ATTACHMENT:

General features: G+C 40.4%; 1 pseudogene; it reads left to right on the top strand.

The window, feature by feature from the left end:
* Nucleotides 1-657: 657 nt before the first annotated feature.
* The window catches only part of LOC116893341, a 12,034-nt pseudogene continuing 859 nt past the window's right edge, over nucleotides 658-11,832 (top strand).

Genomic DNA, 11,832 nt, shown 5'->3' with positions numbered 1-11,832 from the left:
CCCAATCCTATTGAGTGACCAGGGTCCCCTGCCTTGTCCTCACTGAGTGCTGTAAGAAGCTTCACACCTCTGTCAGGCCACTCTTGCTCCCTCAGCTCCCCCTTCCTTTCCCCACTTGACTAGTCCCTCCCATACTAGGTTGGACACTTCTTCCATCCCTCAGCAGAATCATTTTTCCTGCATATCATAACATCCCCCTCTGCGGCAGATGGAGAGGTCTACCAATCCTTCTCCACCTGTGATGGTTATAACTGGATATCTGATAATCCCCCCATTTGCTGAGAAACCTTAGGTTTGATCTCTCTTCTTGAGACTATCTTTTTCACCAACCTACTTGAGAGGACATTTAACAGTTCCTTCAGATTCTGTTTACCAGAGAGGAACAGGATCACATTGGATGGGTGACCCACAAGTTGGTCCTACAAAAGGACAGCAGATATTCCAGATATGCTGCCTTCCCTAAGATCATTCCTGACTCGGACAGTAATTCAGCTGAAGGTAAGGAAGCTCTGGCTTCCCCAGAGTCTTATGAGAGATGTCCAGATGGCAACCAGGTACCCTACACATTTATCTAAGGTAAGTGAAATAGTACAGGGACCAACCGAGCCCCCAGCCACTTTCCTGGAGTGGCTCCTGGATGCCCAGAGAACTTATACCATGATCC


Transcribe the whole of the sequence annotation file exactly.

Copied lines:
General features: G+C 40.4%; 1 pseudogene; it reads left to right on the top strand.

The window, feature by feature from the left end:
* Nucleotides 1-657: 657 nt before the first annotated feature.
* The window catches only part of LOC116893341, a 12,034-nt pseudogene continuing 859 nt past the window's right edge, over nucleotides 658-11,832 (top strand).

Genomic DNA, 11,832 nt, shown 5'->3' with positions numbered 1-11,832 from the left:
CCCAATCCTATTGAGTGACCAGGGTCCCCTGCCTTGTCCTCACTGAGTGCTGTAAGAAGCTTCACACCTCTGTCAGGCCACTCTTGCTCCCTCAGCTCCCCCTTCCTTTCCCCACTTGACTAGTCCCTCCCATACTAGGTTGGACACTTCTTCCATCCCTCAGCAGAATCATTTTTCCTGCATATCATAACATCCCCCTCTGCGGCAGATGGAGAGGTCTACCAATCCTTCTCCACCTGTGATGGTTATAACTGGATATCTGATAATCCCCCCATTTGCTGAGAAACCTTAGGTTTGATCTCTCTTCTTGAGACTATCTTTTTCACCAACCTACTTGAGAGGACATTTAACAGTTCCTTCAGATTCTGTTTACCAGAGAGGAACAGGATCACATTGGATGGGTGACCCACAAGTTGGTCCTACAAAAGGACAGCAGATATTCCAGATATGCTGCCTTCCCTAAGATCATTCCTGACTCGGACAGTAATTCAGCTGAAGGTAAGGAAGCTCTGGCTTCCCCAGAGTCTTATGAGAGATGTCCAGATGGCAACCAGGTACCCTACACATTTATCTAAGGTAAGTGAAATAGTACAGGGACCAACCGAGCCCCCAGCCACTTTCCTGGAGTGGCTCCTGGATGCCCAGAGAACTTATACCATGATCC